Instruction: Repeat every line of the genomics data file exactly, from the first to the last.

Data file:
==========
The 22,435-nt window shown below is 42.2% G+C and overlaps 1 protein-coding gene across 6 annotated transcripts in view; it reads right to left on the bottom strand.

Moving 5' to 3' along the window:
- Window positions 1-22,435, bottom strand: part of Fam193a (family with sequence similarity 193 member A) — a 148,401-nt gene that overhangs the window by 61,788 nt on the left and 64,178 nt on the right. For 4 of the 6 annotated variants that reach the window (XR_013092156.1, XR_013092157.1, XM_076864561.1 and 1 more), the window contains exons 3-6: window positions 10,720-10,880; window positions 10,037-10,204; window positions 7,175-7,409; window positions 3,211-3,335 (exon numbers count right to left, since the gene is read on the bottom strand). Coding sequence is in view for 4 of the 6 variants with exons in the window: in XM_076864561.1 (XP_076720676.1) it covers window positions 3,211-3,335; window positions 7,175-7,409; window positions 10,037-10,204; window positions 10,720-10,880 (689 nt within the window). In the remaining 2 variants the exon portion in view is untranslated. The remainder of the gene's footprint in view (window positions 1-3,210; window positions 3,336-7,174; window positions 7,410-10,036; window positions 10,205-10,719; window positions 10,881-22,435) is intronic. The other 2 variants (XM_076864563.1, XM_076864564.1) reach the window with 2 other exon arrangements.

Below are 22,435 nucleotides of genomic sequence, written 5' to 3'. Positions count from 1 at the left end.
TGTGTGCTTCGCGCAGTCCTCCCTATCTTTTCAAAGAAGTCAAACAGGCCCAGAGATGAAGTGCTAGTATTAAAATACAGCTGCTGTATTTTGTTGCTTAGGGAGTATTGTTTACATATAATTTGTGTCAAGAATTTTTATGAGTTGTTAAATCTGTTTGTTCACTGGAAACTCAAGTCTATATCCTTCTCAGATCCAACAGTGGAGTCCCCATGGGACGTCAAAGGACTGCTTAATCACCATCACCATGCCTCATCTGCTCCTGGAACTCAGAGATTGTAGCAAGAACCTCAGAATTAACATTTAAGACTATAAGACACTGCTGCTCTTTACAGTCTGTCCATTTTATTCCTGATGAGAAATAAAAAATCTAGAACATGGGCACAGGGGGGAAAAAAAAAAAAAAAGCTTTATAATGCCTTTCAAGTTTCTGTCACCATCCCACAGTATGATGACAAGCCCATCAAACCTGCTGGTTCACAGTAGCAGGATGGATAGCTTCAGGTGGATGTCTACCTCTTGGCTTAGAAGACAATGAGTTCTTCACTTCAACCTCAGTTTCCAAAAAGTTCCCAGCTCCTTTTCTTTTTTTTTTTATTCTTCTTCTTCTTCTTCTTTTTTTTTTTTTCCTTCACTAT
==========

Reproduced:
The 22,435-nt window shown below is 42.2% G+C and overlaps 1 protein-coding gene across 6 annotated transcripts in view; it reads right to left on the bottom strand.

Moving 5' to 3' along the window:
- Window positions 1-22,435, bottom strand: part of Fam193a (family with sequence similarity 193 member A) — a 148,401-nt gene that overhangs the window by 61,788 nt on the left and 64,178 nt on the right. For 4 of the 6 annotated variants that reach the window (XR_013092156.1, XR_013092157.1, XM_076864561.1 and 1 more), the window contains exons 3-6: window positions 10,720-10,880; window positions 10,037-10,204; window positions 7,175-7,409; window positions 3,211-3,335 (exon numbers count right to left, since the gene is read on the bottom strand). Coding sequence is in view for 4 of the 6 variants with exons in the window: in XM_076864561.1 (XP_076720676.1) it covers window positions 3,211-3,335; window positions 7,175-7,409; window positions 10,037-10,204; window positions 10,720-10,880 (689 nt within the window). In the remaining 2 variants the exon portion in view is untranslated. The remainder of the gene's footprint in view (window positions 1-3,210; window positions 3,336-7,174; window positions 7,410-10,036; window positions 10,205-10,719; window positions 10,881-22,435) is intronic. The other 2 variants (XM_076864563.1, XM_076864564.1) reach the window with 2 other exon arrangements.

Below are 22,435 nucleotides of genomic sequence, written 5' to 3'. Positions count from 1 at the left end.
TGTGTGCTTCGCGCAGTCCTCCCTATCTTTTCAAAGAAGTCAAACAGGCCCAGAGATGAAGTGCTAGTATTAAAATACAGCTGCTGTATTTTGTTGCTTAGGGAGTATTGTTTACATATAATTTGTGTCAAGAATTTTTATGAGTTGTTAAATCTGTTTGTTCACTGGAAACTCAAGTCTATATCCTTCTCAGATCCAACAGTGGAGTCCCCATGGGACGTCAAAGGACTGCTTAATCACCATCACCATGCCTCATCTGCTCCTGGAACTCAGAGATTGTAGCAAGAACCTCAGAATTAACATTTAAGACTATAAGACACTGCTGCTCTTTACAGTCTGTCCATTTTATTCCTGATGAGAAATAAAAAATCTAGAACATGGGCACAGGGGGGAAAAAAAAAAAAAAAGCTTTATAATGCCTTTCAAGTTTCTGTCACCATCCCACAGTATGATGACAAGCCCATCAAACCTGCTGGTTCACAGTAGCAGGATGGATAGCTTCAGGTGGATGTCTACCTCTTGGCTTAGAAGACAATGAGTTCTTCACTTCAACCTCAGTTTCCAAAAAGTTCCCAGCTCCTTTTCTTTTTTTTTTTATTCTTCTTCTTCTTCTTCTTTTTTTTTTTTTCCTTCACTAT